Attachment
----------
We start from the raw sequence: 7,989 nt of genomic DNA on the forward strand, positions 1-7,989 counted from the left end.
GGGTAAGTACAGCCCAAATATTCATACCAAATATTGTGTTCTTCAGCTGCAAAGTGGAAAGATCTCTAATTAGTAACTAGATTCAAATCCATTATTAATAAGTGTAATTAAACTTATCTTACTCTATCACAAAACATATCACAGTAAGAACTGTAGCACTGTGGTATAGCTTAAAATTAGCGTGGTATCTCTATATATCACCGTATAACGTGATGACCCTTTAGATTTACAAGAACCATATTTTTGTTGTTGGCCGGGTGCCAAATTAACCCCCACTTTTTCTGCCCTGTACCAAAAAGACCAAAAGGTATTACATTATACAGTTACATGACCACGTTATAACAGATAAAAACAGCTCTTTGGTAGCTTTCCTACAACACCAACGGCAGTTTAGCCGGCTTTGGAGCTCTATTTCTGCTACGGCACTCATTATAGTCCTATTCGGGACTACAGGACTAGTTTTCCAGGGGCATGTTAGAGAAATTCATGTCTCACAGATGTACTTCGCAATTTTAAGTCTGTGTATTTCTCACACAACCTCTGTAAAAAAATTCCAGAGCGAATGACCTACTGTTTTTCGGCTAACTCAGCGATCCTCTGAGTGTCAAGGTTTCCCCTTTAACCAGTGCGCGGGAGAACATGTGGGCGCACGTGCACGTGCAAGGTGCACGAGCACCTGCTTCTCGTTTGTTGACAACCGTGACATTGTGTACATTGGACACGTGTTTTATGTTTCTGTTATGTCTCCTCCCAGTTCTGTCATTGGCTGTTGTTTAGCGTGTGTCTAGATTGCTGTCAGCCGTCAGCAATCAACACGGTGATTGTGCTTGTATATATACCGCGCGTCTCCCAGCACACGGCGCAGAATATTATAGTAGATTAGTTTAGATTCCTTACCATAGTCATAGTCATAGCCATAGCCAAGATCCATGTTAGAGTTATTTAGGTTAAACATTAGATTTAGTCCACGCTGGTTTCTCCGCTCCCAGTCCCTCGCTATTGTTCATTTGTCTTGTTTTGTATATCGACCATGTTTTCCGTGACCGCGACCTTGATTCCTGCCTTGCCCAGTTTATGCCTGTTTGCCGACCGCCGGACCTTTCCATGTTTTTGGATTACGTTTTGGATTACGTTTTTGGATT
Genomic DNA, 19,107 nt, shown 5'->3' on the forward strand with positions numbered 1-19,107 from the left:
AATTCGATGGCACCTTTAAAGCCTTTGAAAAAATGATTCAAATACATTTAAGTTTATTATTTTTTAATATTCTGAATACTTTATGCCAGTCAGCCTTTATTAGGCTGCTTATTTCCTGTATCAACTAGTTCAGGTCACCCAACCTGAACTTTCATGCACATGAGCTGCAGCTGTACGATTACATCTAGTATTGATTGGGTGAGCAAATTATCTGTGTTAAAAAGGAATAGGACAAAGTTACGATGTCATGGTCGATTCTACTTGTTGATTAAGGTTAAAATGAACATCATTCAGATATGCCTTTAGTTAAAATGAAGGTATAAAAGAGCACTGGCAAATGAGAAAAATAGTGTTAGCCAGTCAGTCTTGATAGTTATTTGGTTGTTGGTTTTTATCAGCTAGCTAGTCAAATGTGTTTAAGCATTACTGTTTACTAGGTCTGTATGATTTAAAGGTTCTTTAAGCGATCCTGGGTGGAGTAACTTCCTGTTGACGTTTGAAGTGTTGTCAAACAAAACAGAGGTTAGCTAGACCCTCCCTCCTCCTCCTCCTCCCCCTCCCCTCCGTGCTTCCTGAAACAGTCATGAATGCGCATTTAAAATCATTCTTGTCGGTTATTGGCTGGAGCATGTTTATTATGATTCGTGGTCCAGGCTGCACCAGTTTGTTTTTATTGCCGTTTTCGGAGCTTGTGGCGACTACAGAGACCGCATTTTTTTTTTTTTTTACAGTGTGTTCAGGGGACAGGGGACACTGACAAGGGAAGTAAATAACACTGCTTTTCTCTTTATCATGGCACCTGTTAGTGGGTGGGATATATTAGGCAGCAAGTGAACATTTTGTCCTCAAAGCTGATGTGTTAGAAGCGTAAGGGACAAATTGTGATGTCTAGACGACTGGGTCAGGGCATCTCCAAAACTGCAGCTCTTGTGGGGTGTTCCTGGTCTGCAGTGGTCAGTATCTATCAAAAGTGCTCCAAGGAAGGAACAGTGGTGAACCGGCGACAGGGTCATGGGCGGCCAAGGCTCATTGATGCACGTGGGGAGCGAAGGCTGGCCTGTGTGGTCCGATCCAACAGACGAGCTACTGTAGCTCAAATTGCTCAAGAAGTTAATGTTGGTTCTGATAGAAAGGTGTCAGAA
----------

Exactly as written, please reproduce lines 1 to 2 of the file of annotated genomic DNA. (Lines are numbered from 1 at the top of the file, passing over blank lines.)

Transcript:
We start from the raw sequence: 7,989 nt of genomic DNA on the forward strand, positions 1-7,989 counted from the left end.
GGGTAAGTACAGCCCAAATATTCATACCAAATATTGTGTTCTTCAGCTGCAAAGTGGAAAGATCTCTAATTAGTAACTAGATTCAAATCCATTATTAATAAGTGTAATTAAACTTATCTTACTCTATCACAAAACATATCACAGTAAGAACTGTAGCACTGTGGTATAGCTTAAAATTAGCGTGGTATCTCTATATATCACCGTATAACGTGATGACCCTTTAGATTTACAAGAACCATATTTTTGTTGTTGGCCGGGTGCCAAATTAACCCCCACTTTTTCTGCCCTGTACCAAAAAGACCAAAAGGTATTACATTATACAGTTACATGACCACGTTATAACAGATAAAAACAGCTCTTTGGTAGCTTTCCTACAACACCAACGGCAGTTTAGCCGGCTTTGGAGCTCTATTTCTGCTACGGCACTCATTATAGTCCTATTCGGGACTACAGGACTAGTTTTCCAGGGGCATGTTAGAGAAATTCATGTCTCACAGATGTACTTCGCAATTTTAAGTCTGTGTATTTCTCACACAACCTCTGTAAAAAAATTCCAGAGCGAATGACCTACTGTTTTTCGGCTAACTCAGCGATCCTCTGAGTGTCAAGGTTTCCCCTTTAACCAGTGCGCGGGAGAACATGTGGGCGCACGTGCACGTGCAAGGTGCACGAGCACCTGCTTCTCGTTTGTTGACAACCGTGACATTGTGTACATTGGACACGTGTTTTATGTTTCTGTTATGTCTCCTCCCAGTTCTGTCATTGGCTGTTGTTTAGCGTGTGTCTAGATTGCTGTCAGCCGTCAGCAATCAACACGGTGATTGTGCTTGTATATATACCGCGCGTCTCCCAGCACACGGCGCAGAATATTATAGTAGATTAGTTTAGATTCCTTACCATAGTCATAGTCATAGCCATAGCCAAGATCCATGTTAGAGTTATTTAGGTTAAACATTAGATTTAGTCCACGCTGGTTTCTCCGCTCCCAGTCCCTCGCTATTGTTCATTTGTCTTGTTTTGTATATCGACCATGTTTTCCGTGACCGCGACCTTGATTCCTGCCTTGCCCAGTTTATGCCTGTTTGCCGACCGCCGGACCTTTCCATGTTTTTGGATTACGTTTTGGATTACGTTTTTGGATT